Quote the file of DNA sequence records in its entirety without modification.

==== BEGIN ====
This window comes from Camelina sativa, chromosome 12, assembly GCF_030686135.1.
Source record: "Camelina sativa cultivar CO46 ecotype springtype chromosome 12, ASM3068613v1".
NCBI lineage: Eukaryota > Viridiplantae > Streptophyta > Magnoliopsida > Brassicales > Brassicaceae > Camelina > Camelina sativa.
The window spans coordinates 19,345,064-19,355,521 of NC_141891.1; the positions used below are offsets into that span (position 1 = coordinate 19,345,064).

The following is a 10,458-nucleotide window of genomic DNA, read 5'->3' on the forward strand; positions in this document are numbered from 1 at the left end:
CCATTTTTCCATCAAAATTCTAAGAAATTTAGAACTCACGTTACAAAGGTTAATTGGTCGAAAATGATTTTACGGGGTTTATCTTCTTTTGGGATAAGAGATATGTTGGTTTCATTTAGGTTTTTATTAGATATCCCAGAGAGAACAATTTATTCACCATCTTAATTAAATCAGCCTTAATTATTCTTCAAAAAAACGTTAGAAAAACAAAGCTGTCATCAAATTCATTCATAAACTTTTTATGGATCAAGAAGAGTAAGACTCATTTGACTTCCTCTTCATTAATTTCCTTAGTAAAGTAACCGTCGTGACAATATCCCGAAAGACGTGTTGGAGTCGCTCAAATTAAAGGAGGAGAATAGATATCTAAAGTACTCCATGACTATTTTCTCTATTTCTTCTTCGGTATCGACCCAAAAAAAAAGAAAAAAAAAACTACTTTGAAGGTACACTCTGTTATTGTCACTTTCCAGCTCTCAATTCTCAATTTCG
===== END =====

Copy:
This window comes from Camelina sativa, chromosome 12, assembly GCF_030686135.1.
Source record: "Camelina sativa cultivar CO46 ecotype springtype chromosome 12, ASM3068613v1".
NCBI lineage: Eukaryota > Viridiplantae > Streptophyta > Magnoliopsida > Brassicales > Brassicaceae > Camelina > Camelina sativa.
The window spans coordinates 19,345,064-19,355,521 of NC_141891.1; the positions used below are offsets into that span (position 1 = coordinate 19,345,064).

The following is a 10,458-nucleotide window of genomic DNA, read 5'->3' on the forward strand; positions in this document are numbered from 1 at the left end:
CCATTTTTCCATCAAAATTCTAAGAAATTTAGAACTCACGTTACAAAGGTTAATTGGTCGAAAATGATTTTACGGGGTTTATCTTCTTTTGGGATAAGAGATATGTTGGTTTCATTTAGGTTTTTATTAGATATCCCAGAGAGAACAATTTATTCACCATCTTAATTAAATCAGCCTTAATTATTCTTCAAAAAAACGTTAGAAAAACAAAGCTGTCATCAAATTCATTCATAAACTTTTTATGGATCAAGAAGAGTAAGACTCATTTGACTTCCTCTTCATTAATTTCCTTAGTAAAGTAACCGTCGTGACAATATCCCGAAAGACGTGTTGGAGTCGCTCAAATTAAAGGAGGAGAATAGATATCTAAAGTACTCCATGACTATTTTCTCTATTTCTTCTTCGGTATCGACCCAAAAAAAAAGAAAAAAAAAACTACTTTGAAGGTACACTCTGTTATTGTCACTTTCCAGCTCTCAATTCTCAATTTCG